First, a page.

written by Peter Murphy | photos by Krista Rossow
What do highways 219, 99, 18 and Polk County’s Bethel Road have in common? They’re part of the long and winding road that serves as the modern Oregon pinot noir trail through the north Willamette Valley.
This trail winds through the terroir of some of the state’s top AVAs. Each AVA, or American Viticultural Area, distinguishes unique geographical characteristics of wine growing areas based on climate, soil and elevation. There are four such AVAs here—Chehalem Mountains, Eola–Amity Hills, Dundee and McMinnville.
Like puffy marshmallows, these rolling hills in the northern Willamette Valley come courtesy of plate tectonics and the Missoula Flood of the last Ice Age. The floods built some of them from silt dredged from as far away as Montana. The sun warms their gentle slopes during the day and as sunlight wanes, a cool breeze wafts over these hills at night, creating a perfect cycle for the delicate pinot noir grape.
This season, it’s all about the golden anniversary of a successful wine varietal in Oregon, which propelled the industry from a handful of innovative locals to a bustling cluster of internationally recognized growers.
Start your journey on the not-yet-official Oregon pinot noir trail north of Newberg, less than an hour’s drive on Highway 99 southwest of Portland. Off the beaten path, you find one of the pioneers of pinot in the hills above. Highway 219 winds slowly up into the Chehalem Mountains, heading north from Newberg. On Mountain Home Road is Ponzi Vineyards. The second generation of Ponzis now follows in the footsteps of Dick and Nancy Ponzi, who founded the winery in 1970. Ponzi pinot noir hit the market nearly a halfcentury ago, and today, under winemaker Luisa Ponzi, it retains the passion that founded the industry. The Ponzi wines have become a worldclass brand and are well worth the drive.
South of Newberg on Highway 99, you’ll find another pinot pioneer in the center of McMinnville. Eyrie Winery arrived a generation ago in what was rural McMinnville, but today borders on downtown. Jason Lett is hard at work checking residual sugar from wine fermenting in barrels at Eyrie’s winemaking facility. Fifty years ago, his father, David Lett, planted pinot vines and produced his first pinot noir. Eyrie celebrated its fiftieth “vertical tasting” this year, while retaining the same small-volume, handson production methods that grew the business.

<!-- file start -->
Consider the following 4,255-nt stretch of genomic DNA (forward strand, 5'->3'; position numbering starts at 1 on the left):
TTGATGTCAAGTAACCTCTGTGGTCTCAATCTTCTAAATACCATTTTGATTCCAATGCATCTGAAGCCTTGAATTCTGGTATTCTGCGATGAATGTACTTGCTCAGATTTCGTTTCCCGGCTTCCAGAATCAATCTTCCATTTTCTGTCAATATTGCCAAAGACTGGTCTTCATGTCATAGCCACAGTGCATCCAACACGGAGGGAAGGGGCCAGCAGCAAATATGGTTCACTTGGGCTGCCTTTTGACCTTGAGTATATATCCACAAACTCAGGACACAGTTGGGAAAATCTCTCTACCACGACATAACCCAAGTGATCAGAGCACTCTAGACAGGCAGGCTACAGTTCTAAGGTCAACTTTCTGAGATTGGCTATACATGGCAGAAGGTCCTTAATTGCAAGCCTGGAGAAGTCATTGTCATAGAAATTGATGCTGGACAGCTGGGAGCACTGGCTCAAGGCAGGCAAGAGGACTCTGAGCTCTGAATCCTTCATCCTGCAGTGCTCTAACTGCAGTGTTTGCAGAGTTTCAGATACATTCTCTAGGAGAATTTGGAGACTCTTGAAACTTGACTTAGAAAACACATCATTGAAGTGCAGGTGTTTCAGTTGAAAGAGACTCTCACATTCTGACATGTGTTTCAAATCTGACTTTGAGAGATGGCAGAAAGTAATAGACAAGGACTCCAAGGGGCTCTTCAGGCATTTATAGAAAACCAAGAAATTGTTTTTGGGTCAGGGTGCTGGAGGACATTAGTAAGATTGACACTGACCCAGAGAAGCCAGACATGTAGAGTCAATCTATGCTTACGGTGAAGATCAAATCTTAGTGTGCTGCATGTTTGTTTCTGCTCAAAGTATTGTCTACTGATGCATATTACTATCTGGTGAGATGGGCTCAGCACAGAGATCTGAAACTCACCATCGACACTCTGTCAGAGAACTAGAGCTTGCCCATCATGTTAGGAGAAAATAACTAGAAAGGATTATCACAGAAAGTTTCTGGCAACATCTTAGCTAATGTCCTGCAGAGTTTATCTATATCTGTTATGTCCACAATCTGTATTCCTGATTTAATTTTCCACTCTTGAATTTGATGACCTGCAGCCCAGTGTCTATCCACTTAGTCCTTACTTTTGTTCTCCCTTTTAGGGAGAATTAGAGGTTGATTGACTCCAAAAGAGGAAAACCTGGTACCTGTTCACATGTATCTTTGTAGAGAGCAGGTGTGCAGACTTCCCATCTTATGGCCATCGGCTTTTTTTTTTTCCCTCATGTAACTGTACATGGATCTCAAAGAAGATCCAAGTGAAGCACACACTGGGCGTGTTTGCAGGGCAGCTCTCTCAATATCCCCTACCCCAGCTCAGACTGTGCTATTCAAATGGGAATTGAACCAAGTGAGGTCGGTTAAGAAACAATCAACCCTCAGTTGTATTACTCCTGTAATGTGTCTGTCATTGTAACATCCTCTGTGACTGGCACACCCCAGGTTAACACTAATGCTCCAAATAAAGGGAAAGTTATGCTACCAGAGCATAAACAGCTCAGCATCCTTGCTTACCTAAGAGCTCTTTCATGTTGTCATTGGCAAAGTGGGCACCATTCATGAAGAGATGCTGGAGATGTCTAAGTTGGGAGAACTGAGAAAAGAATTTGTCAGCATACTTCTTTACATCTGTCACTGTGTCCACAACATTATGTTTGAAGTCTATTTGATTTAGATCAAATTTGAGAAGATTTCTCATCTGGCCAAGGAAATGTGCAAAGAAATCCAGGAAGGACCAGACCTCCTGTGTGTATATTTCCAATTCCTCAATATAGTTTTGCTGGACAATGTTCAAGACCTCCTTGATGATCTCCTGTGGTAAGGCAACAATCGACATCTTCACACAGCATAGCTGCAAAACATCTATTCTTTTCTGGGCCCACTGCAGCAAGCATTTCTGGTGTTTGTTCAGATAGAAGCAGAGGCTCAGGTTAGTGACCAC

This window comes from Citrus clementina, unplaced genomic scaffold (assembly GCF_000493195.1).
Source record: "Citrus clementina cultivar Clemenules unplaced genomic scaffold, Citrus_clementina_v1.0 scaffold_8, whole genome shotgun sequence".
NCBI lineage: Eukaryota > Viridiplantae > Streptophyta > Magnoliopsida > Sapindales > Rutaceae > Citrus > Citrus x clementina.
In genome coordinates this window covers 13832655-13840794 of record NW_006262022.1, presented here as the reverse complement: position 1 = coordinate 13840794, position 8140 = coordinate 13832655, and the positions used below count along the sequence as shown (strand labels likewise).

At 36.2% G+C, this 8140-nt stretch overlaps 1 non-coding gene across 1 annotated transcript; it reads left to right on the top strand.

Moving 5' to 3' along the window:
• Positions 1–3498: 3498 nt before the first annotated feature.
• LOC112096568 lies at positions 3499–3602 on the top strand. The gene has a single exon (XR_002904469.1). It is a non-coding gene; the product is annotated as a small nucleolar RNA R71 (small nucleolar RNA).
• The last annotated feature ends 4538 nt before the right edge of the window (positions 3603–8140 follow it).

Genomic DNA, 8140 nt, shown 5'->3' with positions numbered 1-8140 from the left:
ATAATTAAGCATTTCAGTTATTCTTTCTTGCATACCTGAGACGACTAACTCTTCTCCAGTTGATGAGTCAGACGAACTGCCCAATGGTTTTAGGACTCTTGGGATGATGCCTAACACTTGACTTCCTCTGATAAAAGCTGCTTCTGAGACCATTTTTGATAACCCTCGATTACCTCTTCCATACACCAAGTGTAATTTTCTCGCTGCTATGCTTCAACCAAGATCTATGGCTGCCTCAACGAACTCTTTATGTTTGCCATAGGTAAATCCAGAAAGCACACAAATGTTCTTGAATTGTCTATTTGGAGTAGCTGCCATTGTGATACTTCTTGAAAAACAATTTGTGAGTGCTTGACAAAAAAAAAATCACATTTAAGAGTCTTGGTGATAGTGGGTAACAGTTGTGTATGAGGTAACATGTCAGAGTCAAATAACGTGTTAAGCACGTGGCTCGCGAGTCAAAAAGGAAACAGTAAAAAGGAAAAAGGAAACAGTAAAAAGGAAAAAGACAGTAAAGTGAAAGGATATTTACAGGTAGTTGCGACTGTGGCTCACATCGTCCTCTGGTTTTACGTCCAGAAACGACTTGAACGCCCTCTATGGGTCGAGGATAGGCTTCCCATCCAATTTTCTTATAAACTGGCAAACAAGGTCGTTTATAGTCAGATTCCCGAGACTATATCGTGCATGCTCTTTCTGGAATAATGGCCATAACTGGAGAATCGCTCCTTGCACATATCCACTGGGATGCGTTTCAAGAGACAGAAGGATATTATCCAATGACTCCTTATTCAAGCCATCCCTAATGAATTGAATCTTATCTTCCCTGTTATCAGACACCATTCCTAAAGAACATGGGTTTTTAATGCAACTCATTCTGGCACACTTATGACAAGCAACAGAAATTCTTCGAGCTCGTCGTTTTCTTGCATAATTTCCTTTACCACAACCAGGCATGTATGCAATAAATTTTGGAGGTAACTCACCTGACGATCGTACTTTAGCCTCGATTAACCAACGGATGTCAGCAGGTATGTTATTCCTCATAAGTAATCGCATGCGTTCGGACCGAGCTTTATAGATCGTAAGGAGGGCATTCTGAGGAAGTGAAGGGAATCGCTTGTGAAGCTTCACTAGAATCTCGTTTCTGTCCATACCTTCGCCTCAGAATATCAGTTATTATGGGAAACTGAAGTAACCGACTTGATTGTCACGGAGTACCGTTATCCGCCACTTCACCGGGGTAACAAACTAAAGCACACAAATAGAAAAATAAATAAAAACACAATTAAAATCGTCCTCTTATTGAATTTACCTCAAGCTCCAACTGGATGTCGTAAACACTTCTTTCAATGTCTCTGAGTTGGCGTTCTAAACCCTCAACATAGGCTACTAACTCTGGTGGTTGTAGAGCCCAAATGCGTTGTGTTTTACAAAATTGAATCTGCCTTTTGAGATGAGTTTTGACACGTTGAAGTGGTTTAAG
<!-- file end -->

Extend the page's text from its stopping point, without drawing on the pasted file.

A stone’s throw from Eyrie, on Davis Street, is Woodard Wines, a wine merchant in central McMinnville. Jeff Woodard is happy to share his knowledge of pinot and other fine wines produced across the region. “Oregon is much more recognized as prime pinot noir country today than it was in the early days,” said Woodard. “Today we’re known for making world-class pinot noir in our perfect growing conditions.”
West of McMinnville, off of Highway 18, a ninety-ton rock lodged on a hill marks the western end of the Missoula Floods moraine. Founders Denis Burger and Elaine McCall boldly staked a claim here, becoming the winegrower farthest from the Portland consumer market at the time. Not quite fifty today, but still a renowned pinot producer, Yamhill Valley Vineyards exploits the rich geology and climate to produce reds from volcanic soil and darker, more “masculine” fruit. “People like to visit to get a feel of what wine country in Europe feels like,” said assistant winemaker Ariel Eberle.
A longtime resident from the area, Linda Hutchison has seen the valley grow up and change over the years. “The wine industry has put this community on the map,” she said. On this day, Hutchison was perusing pies and gourmet food at Blue Raeven Farmstand near the Coehlo Winery in Amity. Jeimy Huber tends the farmstand, having returned home after six years in the Air Force. “It’s like night and day,” she remarked about the area’s growth. “It’s not even the same place. Come for the wine … and the pies, and the jam and honey. It’s all local.”
South on 99 from McMinnville halfway to the southern border of the Eola-Amity Hills AVA, a turn to the east takes you to a place populated with vineyards, wineries and tasting rooms. Bethel Heights Vineyard, Bryn Mawr Vineyards, Stand Sure Vineyard, Temperance Hill Vineyard and Zenith Vineyard. The list goes on and on. This density would, in most settings, lead to conflict, yet “sharing” is the predominant mantra. This notion stems from the wine pioneers who first planted vines in Willamette Valley fifty years ago. “We used to be Oregon’s best kept secret,” said Woodard, “but now the industry here is a world-class success, and everybody is sharing the wealth.”
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